I was constantly worried that I’d make a dangerous mistake (I didn’t realize that they never asked me to do anything that actually mattered). I wasn’t interested in medicine. I didn’t learn anything.

That scent in the hallway brought back so many memories…the cafeteria where I ate my lunch, the look of the elevators, the noises of the machines, the feeling of dread, all of it.

And those memories made me think of the Four Tendencies — after all, everything reminds me of the Four Tendencies these days.

I’m an Upholder, and we Upholders find it pretty easy to get ourselves to do things, even things we don’t particularly want to do.

This is one of my favorite things about myself. It’s one of my greatest strengths.

And, I’ve learned, it’s also one of my greatest weaknesses.

Sometimes I’m too good at getting myself to do things that I don’t want to do.  Even though I don’t want to do them, I push myself, instead of thinking, “Hmmm, maybe this isn’t what I should be doing after all. Maybe I should do something else.”

That’s what I’ve seen, more and more clearly, with the Four Tendencies — and with all aspects of human nature. Our strengths are our weaknesses. Our gifts come with a shadow side. The more I can recognize that in myself, the better off I’ll be.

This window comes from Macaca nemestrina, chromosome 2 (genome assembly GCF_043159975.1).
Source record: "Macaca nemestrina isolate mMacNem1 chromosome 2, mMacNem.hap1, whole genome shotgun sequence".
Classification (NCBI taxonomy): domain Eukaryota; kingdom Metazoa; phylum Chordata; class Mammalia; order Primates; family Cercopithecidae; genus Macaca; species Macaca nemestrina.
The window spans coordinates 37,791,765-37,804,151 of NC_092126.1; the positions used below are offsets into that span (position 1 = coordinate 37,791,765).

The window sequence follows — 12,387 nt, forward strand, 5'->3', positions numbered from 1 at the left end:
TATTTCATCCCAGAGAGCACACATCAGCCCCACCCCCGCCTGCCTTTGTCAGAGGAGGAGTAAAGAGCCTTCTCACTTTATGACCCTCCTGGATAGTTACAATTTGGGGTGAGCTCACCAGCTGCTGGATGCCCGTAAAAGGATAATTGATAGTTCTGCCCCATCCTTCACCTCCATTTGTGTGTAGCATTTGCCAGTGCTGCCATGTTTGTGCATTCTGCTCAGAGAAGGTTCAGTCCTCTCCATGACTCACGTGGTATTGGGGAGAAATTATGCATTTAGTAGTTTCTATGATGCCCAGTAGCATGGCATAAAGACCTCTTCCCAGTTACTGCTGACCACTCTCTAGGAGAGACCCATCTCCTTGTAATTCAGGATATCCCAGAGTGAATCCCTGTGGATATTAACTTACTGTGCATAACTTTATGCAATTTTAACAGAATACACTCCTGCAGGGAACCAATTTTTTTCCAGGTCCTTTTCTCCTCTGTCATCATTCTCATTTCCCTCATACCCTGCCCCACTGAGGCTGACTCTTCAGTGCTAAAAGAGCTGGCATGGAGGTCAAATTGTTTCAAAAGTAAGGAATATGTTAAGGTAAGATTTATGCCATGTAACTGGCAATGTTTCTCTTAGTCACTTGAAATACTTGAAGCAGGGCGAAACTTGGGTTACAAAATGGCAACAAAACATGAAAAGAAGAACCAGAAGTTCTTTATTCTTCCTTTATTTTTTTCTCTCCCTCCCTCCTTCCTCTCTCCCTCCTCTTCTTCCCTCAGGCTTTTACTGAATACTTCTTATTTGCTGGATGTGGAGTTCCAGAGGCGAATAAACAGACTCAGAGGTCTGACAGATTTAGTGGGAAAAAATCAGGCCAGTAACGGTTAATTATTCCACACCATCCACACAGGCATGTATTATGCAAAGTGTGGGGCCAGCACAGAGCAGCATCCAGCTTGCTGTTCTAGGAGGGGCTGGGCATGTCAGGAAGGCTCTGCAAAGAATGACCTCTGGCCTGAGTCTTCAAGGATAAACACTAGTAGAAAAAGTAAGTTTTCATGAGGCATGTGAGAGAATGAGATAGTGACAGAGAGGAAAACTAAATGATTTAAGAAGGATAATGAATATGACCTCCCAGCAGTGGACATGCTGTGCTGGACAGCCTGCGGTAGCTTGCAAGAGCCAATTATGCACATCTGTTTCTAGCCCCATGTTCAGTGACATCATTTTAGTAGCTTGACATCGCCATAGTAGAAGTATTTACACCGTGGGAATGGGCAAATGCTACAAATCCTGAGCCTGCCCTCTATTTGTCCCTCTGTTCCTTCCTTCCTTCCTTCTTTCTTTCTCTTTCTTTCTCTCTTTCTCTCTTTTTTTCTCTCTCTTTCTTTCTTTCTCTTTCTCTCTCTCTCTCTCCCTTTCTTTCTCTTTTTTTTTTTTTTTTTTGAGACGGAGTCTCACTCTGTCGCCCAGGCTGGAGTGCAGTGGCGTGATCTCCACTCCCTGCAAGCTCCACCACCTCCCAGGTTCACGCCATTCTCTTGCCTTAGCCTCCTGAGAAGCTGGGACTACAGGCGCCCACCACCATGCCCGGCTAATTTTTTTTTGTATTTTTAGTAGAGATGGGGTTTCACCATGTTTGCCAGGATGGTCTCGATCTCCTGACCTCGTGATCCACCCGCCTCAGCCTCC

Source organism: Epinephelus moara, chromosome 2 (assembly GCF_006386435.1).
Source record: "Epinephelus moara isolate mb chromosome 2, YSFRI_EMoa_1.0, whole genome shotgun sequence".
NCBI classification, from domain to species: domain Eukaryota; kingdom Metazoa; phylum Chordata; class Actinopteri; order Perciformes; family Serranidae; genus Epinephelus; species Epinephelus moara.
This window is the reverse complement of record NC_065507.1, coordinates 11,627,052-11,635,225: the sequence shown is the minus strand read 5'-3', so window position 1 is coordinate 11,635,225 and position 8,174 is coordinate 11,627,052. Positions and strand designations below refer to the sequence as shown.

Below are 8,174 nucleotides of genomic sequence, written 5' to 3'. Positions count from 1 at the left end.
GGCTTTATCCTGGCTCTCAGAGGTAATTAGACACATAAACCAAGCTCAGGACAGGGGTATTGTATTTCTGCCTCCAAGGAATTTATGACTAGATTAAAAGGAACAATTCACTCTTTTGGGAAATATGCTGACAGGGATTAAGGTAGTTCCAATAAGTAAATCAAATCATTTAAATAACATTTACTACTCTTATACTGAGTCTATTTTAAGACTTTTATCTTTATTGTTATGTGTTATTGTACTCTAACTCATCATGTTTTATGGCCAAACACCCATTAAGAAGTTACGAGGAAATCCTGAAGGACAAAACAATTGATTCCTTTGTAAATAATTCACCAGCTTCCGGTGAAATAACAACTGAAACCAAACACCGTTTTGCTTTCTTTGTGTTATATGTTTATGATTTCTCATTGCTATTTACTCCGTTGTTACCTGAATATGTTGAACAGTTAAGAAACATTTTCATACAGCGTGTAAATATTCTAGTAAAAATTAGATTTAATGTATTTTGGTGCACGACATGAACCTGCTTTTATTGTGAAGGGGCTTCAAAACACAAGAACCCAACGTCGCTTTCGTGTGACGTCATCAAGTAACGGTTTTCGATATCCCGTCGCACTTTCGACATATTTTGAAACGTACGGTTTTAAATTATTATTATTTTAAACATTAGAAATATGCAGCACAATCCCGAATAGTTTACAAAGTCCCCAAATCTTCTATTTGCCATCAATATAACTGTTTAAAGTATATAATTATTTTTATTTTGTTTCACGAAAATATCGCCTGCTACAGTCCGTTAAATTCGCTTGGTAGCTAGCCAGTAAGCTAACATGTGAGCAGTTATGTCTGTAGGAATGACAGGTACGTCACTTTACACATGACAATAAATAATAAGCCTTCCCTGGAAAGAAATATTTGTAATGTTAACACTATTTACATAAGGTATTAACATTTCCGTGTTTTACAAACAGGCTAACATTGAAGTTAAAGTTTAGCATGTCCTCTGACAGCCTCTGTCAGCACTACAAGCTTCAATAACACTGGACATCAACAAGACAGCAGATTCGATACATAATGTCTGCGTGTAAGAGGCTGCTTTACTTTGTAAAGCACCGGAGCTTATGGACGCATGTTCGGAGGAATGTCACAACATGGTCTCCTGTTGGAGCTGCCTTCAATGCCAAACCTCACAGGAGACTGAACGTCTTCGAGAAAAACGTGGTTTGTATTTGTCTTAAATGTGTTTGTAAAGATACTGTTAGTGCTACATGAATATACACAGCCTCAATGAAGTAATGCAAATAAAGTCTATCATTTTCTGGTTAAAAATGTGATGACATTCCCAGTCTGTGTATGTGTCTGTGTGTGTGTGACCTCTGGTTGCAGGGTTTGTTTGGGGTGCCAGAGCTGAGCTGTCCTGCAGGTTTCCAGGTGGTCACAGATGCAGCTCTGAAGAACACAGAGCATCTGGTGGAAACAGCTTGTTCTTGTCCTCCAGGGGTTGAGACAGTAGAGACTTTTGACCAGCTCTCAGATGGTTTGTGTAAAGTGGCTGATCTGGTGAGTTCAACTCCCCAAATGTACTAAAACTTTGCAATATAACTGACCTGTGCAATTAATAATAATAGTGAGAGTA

How about you? Do you find that your strengths are the same thing as your weaknesses?

I continue to be fascinated by the sense of smell. So often overlooked, so powerful.

Speaking of the Four Tendencies…

Don’t know if you’re an Upholder, Questioner, Obliger or Rebel? You can take the Quiz here. More than 500,000 people have taken the Quiz.

–Are you as interested in the Four Tendencies as I am? Want to learn about how to harness it to manage yourself better — and to manage other people better?

Check out my app, Better!

Go here or search “Better Gretchen Rubin” in the app store. Lots of info about the app here. And if you need accountability (Obligers!), you can join an Accountability Group within the app.